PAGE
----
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Shaima Alawadi Murder: Iraqi-American woman's husband pleads not guilty in her beating death

Kassim Alhimidi, left, is seen on a video screen in his video arraignment alongside his attorney, Armando Salazar, right, and an unidentified translator Tuesday, Nov. 13, 2012, in El Cajon, Calif. Alhimidi pleaded not guilty to charges that he killed his wife, Shaima Alawadi, in March. AP Photo/Gregory Bull

Kassim Alhimidi, left, is seen on a video screen in his video arraignment alongside his attorney, Armando Salazar, right, and an unidentified translator Tuesday, Nov. 13, 2012, in El Cajon, Calif.
AP Photo/Gregory Bull
(CBS/AP) EL CAJON, Calif. - The husband of an Iraqi-American woman who was beaten to death in her home in San Diego County has pleaded not guilty to her murder.

Kassim Alhimidi, 48, appeared in court via a video monitor Tuesday on charges he killed Shaima Alawadi, 32, in March 2012. He was ordered held without bail after prosecutors said he recently traveled to Iraq and was a flight risk. If convicted, he could face 25 years to life in prison.

The couple's teenage daughter Fatima Alhimidi cried quietly in the courtroom.

The killing of the 32-year-old Alawadi drew international attention after Fatima said she found a note by her mother's bludgeoned body that read: "Go back to your country, you terrorist."

Deputy District Attorney Kurt Mechals said El Cajon police worked tirelessly to determine whether the case was indeed a hate crime or a domestic dispute. He said the family is cooperating and hoping for the best for their father but also wants to let the system discover the truth.

"His family like everyone else wants to see justice achieved for their mother," Mechals said.

Author Nina Burleigh, who has written extensively about the mix of Islam and Western society, said the case highlights the dangerous clash that can happen when female immigrants, particularly from Islamic countries, rebel against their cultural restrictions and exercise choices made available to them in their adopted homelands.

"These things are happening all over the place," Burleigh said. "It's much more openly discussed in Europe where there is more integration from these societies, where in the U.S. it's not discussed so much partly because we have a bias toward discussing the way these cultures treat women."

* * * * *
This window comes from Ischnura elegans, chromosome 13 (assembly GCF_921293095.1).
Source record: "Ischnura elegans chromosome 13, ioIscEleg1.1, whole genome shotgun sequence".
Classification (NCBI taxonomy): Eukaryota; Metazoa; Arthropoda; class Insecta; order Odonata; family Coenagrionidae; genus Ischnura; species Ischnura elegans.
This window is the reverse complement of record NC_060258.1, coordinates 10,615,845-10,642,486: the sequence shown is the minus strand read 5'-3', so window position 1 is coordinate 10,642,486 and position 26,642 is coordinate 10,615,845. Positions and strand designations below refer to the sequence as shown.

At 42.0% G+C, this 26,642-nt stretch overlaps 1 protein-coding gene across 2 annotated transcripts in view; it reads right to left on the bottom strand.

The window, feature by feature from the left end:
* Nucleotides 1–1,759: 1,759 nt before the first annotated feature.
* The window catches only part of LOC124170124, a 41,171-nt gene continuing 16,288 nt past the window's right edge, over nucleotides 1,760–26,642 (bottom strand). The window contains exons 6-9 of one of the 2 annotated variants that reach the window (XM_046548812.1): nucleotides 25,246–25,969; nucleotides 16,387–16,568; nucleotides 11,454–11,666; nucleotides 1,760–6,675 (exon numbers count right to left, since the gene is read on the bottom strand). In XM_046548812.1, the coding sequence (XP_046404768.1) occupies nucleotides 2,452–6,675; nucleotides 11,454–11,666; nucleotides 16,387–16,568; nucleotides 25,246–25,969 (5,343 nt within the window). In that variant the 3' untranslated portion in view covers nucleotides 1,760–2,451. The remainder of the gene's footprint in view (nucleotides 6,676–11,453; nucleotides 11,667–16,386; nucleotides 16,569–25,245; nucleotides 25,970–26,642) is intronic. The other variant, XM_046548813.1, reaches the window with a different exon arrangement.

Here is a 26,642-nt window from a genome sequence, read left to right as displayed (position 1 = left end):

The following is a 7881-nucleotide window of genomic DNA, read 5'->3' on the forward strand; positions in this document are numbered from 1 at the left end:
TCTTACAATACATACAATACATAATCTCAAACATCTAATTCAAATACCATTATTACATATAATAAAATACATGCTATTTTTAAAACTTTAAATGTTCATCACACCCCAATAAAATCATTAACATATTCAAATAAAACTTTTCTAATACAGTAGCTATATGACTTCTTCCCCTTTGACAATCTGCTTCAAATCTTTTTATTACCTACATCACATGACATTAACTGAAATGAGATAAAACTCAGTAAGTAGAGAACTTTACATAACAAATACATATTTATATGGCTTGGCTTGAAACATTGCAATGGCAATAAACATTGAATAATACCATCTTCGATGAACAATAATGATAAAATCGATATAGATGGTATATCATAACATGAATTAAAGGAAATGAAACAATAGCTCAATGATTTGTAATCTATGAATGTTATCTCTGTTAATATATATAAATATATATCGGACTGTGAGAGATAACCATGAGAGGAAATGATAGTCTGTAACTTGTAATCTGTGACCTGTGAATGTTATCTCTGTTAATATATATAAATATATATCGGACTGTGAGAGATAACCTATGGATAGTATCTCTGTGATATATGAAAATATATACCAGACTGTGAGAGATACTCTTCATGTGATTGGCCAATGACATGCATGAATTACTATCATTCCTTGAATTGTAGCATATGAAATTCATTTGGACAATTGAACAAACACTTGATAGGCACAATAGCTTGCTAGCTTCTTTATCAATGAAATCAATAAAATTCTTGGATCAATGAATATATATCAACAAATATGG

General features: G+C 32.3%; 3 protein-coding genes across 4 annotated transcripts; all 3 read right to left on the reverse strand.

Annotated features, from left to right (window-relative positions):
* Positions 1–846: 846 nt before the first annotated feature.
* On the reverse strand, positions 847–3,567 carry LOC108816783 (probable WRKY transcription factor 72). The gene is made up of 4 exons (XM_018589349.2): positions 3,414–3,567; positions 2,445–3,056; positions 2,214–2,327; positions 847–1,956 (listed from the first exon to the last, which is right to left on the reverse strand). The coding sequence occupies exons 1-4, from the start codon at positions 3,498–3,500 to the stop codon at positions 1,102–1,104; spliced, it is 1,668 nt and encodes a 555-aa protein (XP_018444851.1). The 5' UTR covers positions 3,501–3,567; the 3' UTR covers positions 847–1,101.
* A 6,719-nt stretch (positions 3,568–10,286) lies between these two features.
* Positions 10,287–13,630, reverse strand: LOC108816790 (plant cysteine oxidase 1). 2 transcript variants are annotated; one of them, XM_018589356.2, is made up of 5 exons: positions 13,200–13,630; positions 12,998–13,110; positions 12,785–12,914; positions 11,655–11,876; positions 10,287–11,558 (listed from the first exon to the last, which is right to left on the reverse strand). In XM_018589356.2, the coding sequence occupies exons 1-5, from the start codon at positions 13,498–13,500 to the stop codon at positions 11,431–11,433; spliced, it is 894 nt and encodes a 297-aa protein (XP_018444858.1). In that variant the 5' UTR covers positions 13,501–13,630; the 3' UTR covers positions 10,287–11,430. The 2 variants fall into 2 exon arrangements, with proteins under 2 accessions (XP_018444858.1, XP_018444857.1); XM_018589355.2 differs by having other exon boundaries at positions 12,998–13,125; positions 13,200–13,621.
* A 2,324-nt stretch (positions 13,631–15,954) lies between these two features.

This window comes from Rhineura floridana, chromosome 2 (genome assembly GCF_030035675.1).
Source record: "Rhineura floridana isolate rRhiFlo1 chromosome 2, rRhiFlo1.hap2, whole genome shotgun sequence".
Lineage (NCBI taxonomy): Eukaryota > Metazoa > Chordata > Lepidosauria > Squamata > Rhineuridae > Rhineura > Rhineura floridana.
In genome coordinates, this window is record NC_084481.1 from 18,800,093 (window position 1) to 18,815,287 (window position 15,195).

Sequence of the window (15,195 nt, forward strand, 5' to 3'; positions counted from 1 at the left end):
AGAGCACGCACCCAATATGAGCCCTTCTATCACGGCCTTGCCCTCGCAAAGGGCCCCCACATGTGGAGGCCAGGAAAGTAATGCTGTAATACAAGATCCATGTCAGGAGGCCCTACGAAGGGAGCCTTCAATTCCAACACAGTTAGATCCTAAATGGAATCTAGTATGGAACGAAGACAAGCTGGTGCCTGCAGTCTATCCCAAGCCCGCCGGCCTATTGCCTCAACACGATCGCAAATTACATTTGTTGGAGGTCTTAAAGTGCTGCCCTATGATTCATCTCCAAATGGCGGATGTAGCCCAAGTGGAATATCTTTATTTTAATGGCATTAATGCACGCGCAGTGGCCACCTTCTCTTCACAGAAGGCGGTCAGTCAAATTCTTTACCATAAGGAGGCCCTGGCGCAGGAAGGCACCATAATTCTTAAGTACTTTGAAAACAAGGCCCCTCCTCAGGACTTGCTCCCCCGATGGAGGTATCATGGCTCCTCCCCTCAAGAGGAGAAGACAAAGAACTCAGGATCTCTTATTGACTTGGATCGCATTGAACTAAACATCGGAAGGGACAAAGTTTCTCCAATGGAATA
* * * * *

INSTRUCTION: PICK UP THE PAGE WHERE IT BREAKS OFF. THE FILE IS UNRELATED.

El Cajon, the San Diego suburb where the couple and their children lived, is home to about 40,000 Iraqis.

Alhimidi's arrest last week occurred only days after the sentencing of an Iraqi mother who was charged in Phoenix with beating her daughter because she refused to go along with an arranged marriage. The 20-year-old woman was burned on her face and chest with a hot spoon, then tied to a bed. The victim's father and sister were also sentenced to two years of probation for their involvement.

In the California case, a sealed search warrant affidavit inadvertently given to a reporter at the Union Times of San Diego newspaper showed the El Cajon family was struggling with relationship issues.

Detectives found documents in Alawadi's car indicating the mother of five planned to seek a divorce. Alawadi had left Iraq in the early 1990s after a failed Shiite uprising.

The affidavit showed their 17-year-old daughter, Fatima, was distraught over a pending arranged marriage to her cousin in Iraq and was found in a car with another man in November 2011. After her mother picked her up, the teenager said "I love you, Mom," opened the vehicle door and jumped out while the car was traveling about 35 mph, the document said.

"Police were informed by paramedics and hospital staff that Fatima Alhimidi said she was being forced to marry her cousin and did not want to do so, (so) she jumped out of the vehicle," the documents say.

In Iraq, female lawmaker Aliyah Nisayef said in March that the killing of Shaimia Alawadi was motivated by the anti-Islam and Arab sentiment in U.S. Now she has suspicions about the accusations leveled against Alawadi's husband.

"This incident has grabbed the headlines as it has angered Iraqis and other Arabs who consider it a hate crime as part of the anti-Islam and Arab campaigns in these countries," Nisayef told The Associated Press in Baghdad.

"So my point of view is that these accusations are dubious and could be fabricated as America is trying hard to give a pure picture for it in regard to human rights and fighting extremism," she added.

More on Crimesider
Nov. 12, 2012: Shaima Alawadi Murder: Iraqi-American woman's husband arrested, accused in beating deathApril 6, 2012: Shaima Alawadi, Iraqi woman killed in her Calif. home, was planning divorce: documents


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